One pandemic silver lining has been spending more time with her husband, Grand Rapids Ballet dancer James Cunningham. The two met at Cincinnati Ballet, dancing together in Adam Hougland's Cut to the Chase just after Oga's arrival, and got married shortly before her move to Boston. Cunningham took a position in Grand Rapids, so they've been navigating a long-distance marriage ever since. They spend a lot of time texting and on FaceTime, connecting in person during layoffs. "It's really hard," Oga admits, but adds, "We are both very passionate about the art form, so it's easy to support each other's goals."

Oga's best advice for young dancers? "Don't take any moment for granted," she says without hesitation. "It doesn't matter what rank you are, just do everything to the fullest—people will see the hard work you put in. Don't settle for anything less. Knowing [yourself] is also very important, not holding yourself to another's standards. No two paths are going to be the same."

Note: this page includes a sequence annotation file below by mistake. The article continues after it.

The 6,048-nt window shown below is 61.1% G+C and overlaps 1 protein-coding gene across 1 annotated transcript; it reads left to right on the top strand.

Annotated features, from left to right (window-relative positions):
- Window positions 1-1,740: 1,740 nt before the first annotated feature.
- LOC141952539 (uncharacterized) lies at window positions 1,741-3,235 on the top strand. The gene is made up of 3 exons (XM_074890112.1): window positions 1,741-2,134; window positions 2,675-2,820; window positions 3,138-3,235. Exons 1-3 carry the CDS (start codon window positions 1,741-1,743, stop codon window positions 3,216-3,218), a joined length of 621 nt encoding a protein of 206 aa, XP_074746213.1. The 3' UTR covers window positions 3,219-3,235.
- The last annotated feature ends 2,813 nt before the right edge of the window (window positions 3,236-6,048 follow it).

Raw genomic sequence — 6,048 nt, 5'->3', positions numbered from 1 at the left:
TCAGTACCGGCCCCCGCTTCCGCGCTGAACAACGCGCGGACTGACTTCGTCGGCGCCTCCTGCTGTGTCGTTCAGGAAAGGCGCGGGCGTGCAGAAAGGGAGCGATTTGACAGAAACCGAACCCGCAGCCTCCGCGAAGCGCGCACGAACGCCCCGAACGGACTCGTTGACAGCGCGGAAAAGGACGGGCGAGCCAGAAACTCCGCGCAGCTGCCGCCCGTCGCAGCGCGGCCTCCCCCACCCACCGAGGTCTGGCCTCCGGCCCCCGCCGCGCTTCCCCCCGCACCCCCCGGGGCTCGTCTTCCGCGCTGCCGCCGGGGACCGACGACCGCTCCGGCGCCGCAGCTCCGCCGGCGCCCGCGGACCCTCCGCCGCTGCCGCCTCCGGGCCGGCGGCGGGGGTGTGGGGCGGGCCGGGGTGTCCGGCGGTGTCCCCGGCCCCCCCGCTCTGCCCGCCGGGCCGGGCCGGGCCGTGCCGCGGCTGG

And for the foreseeable future, Oga's path is to live life to the fullest, inside and outside ballet. "The pandemic put things in perspective. Dancing is my passion. I want to do it as long as I can, but it's only one portion of my life. I truly believe a healthy balance between social and work life is good for your mental health and helps me be a better dancer."

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Schermoly is also no stranger to film, having created a digital short called In Passing for the Ashley Bouder Project in 2015. But her most recent film project for Louisville Ballet, a new version of the iconic Rite of Spring, breaks ground—or, rather, ice—with its fresh, arctic take on the Stravinsky masterwork.